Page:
But here in Malaysia, we also do Thanksgiving but a little lot different from those thanksgiving in other countries. Instead, we do celebration of “Hari Raya Aidil Adha/korban” (Festival of Sacrifice or Greater Eid) which show our gratitude to god for giving us sustenance until nowadays which we are still alive. The festival which is commonly called as Eid is also about spending time with family and friends, sacrifice, and thanksgiving for being able to afford food and housing. In Eid celebration of traditional setting, each family would sacrifice a domestic animal, such as a sheep, goat, cow, or camel, by slaughter. The meat would then be divided into three equal parts to be distributed to others. The family eats one third, another third is given to other relatives, friends or neighbours, and the other third is given to the poor as a gift. That’s are some more about it. ^_^

    • BelieveInMiracles

      WoW…I think you’re a muslim,right?
      Thanks for sharing that.
      ^_^

    • ^^

    • 완 🙂
      Wow You know everything about 추석! That’s cool!! 😀

      Thank you for sharing your Thanksgiving day!

  • the last part of 현우씨’s video is very “harry porter” alike, if you want to watch 석진’s video, click this magic box, else 경은’s video click that magic box 😀

  • Taey

    정말 재미있어요. It is interesting to learn about special holidays like Chuseok in Korea and Hari Raya Aidil Adha/Korban in Malaysia. The Thanksgiving holiday in the States seems somewhat different. People in the States usually do not talk about celebrating the holidays by also expressing gratitude towards ancestors or paying respects to a Creator. Respect given to God I know happens before the Thanksgiving feast when everyone takes a moment to pray over a meal and thanks God for all blessings (i.e the feast, family, and other good fortune).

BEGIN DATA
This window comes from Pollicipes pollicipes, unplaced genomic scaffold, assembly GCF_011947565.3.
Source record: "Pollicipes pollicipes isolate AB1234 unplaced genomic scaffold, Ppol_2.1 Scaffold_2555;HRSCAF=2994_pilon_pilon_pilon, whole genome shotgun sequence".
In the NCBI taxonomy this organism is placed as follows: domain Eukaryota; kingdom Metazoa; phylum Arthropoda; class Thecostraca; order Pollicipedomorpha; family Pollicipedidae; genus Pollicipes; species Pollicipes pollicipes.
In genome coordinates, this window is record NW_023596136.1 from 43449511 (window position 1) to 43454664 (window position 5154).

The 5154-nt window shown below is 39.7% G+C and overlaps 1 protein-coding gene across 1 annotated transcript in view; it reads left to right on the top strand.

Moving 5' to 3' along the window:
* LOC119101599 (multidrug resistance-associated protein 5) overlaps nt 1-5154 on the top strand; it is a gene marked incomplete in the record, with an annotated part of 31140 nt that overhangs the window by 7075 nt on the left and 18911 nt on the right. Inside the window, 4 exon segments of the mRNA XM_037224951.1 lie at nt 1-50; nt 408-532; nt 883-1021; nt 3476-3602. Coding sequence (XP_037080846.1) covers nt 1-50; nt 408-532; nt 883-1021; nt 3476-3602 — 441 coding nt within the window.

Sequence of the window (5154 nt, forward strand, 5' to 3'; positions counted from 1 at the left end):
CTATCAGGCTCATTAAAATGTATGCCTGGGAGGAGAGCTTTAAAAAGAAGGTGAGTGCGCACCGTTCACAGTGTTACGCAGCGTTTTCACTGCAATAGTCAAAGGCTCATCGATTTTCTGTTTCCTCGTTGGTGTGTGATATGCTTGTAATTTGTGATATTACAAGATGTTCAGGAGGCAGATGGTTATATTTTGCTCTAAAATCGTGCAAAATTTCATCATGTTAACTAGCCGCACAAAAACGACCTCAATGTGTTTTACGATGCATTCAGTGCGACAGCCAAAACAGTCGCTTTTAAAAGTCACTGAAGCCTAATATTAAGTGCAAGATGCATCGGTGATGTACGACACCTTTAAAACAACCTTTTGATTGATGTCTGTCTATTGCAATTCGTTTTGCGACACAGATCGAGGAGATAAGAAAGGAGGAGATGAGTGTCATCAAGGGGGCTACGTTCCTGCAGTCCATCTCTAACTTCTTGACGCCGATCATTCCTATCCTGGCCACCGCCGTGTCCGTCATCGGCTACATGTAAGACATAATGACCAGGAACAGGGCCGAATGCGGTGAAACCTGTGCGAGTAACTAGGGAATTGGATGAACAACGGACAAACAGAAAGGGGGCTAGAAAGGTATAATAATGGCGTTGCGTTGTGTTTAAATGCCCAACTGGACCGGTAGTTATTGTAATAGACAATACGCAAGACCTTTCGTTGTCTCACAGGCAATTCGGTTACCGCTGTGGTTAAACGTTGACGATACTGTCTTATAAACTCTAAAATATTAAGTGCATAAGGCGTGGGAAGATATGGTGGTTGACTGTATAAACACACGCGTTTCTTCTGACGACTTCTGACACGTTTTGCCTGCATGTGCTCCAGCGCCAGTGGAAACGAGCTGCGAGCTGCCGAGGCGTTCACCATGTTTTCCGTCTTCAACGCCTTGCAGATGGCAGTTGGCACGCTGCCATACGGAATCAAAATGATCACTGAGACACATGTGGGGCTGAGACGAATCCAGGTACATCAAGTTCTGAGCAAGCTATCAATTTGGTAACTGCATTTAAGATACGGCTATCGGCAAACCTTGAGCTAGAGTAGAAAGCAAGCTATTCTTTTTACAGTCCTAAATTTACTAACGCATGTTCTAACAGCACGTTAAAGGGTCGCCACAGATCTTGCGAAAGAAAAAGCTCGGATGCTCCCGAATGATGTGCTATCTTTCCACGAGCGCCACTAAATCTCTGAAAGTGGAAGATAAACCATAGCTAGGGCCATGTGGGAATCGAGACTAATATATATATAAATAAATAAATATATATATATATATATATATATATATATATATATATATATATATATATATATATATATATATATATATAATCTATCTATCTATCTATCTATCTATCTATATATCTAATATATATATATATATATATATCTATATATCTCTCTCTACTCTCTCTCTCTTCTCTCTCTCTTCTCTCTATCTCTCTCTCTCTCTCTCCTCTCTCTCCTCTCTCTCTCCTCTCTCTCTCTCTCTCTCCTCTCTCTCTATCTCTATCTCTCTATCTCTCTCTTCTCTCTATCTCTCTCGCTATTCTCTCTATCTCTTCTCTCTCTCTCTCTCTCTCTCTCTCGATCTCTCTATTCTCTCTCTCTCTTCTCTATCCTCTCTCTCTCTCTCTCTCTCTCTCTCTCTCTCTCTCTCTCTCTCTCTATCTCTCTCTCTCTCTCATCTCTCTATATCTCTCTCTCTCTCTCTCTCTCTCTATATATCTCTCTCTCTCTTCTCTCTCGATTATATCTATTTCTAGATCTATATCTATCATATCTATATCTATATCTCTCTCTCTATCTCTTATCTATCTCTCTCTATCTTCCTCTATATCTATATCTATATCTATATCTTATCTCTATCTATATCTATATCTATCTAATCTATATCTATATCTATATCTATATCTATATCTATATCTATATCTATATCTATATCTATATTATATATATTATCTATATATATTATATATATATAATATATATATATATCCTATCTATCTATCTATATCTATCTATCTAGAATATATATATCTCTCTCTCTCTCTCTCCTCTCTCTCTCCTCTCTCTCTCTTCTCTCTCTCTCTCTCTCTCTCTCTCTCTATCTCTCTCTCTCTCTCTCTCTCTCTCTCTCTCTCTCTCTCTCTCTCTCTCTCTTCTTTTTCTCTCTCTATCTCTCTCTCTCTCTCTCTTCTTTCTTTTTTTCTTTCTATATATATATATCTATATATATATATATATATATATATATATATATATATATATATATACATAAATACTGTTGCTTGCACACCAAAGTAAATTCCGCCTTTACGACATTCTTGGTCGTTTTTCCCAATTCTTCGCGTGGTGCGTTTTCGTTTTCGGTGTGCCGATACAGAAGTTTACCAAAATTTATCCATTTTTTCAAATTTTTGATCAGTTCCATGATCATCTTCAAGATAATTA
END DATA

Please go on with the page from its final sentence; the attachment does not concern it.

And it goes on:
• 와! 비데오들을 좋아해요!

    석진 씨, those landscapes are beautiful.
    제가 언젠가 한국에 가고 싶어요.
    한국은 너무 아름답기 같아요.

  • Brian

    These are all excellent videos! Seokjin, I was especially impressed with your journey. It seemed like the hike to your ancestors burial ground was four hours one way?

    Thanksgiving here in USA is a bit different. I think the main difference is that we give “thanks” for what we have, whereas in Korea the focus seems to be honoring ancestors. This is one of the most interesting differences between the cultures. Here in the US we don’t have these sorts of rituals to honor our ancestors.

  • 기범

    안녕하세요 kyeongeun choi 언니 !! ^^
    —–
    저는 쿠웨이트 왔어요 🙂 as i think we dont have something like that lol… kkkk

    thx ,,

  • Ana

    Amo saber sobre as coisas sobre a Coréia… e cada vez eu fico mais facinada com tudo que eu leio e vejo. É maravilhoso! É fantástico!

  • Nancy4366

    I’m not saying Christmas makes any sense. It doesn’t. But like any other holiday, families just need a reason to get together. It’s part of psychological health to just go see family once or twice a year. In religion there’s a lot of things we’re told to believe, and things we decide to believe. All reason aside. Regardless of cultural differences, most cultures have family-time holidays like this. Hey, if the Chinese can pray to a Kitchen God to send a good word to Jade, the Emporer for more elbow power (hope I got that at least 50% right) and people in the USA believe a man died “for our sins” (even though he never knew we were ever going to be born and our “sins” had not been committed yet / who decided we were going commit sins anyway?) – I suppose (compared to all that) this holiday is much much more understandable.